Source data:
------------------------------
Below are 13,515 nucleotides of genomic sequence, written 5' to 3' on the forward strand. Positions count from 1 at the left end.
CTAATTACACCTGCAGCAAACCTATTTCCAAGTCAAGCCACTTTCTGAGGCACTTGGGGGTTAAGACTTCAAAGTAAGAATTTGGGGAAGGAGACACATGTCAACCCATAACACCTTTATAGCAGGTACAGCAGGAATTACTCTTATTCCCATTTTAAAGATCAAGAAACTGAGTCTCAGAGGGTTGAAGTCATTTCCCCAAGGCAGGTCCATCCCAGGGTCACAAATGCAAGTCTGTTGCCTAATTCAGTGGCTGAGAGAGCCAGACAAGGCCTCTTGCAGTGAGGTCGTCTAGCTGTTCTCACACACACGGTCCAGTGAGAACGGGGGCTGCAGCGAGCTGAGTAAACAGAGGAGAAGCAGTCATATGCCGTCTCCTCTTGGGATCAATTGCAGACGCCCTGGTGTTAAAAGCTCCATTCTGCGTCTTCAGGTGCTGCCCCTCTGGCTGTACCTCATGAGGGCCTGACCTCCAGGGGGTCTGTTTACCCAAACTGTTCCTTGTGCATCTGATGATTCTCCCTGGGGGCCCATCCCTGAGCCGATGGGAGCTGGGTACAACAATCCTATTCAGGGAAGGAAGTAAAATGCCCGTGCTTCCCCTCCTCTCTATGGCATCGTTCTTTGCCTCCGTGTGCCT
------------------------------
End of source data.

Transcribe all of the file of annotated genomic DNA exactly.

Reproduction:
Below are 13,515 nucleotides of genomic sequence, written 5' to 3' on the forward strand. Positions count from 1 at the left end.
CTAATTACACCTGCAGCAAACCTATTTCCAAGTCAAGCCACTTTCTGAGGCACTTGGGGGTTAAGACTTCAAAGTAAGAATTTGGGGAAGGAGACACATGTCAACCCATAACACCTTTATAGCAGGTACAGCAGGAATTACTCTTATTCCCATTTTAAAGATCAAGAAACTGAGTCTCAGAGGGTTGAAGTCATTTCCCCAAGGCAGGTCCATCCCAGGGTCACAAATGCAAGTCTGTTGCCTAATTCAGTGGCTGAGAGAGCCAGACAAGGCCTCTTGCAGTGAGGTCGTCTAGCTGTTCTCACACACACGGTCCAGTGAGAACGGGGGCTGCAGCGAGCTGAGTAAACAGAGGAGAAGCAGTCATATGCCGTCTCCTCTTGGGATCAATTGCAGACGCCCTGGTGTTAAAAGCTCCATTCTGCGTCTTCAGGTGCTGCCCCTCTGGCTGTACCTCATGAGGGCCTGACCTCCAGGGGGTCTGTTTACCCAAACTGTTCCTTGTGCATCTGATGATTCTCCCTGGGGGCCCATCCCTGAGCCGATGGGAGCTGGGTACAACAATCCTATTCAGGGAAGGAAGTAAAATGCCCGTGCTTCCCCTCCTCTCTATGGCATCGTTCTTTGCCTCCGTGTGCCT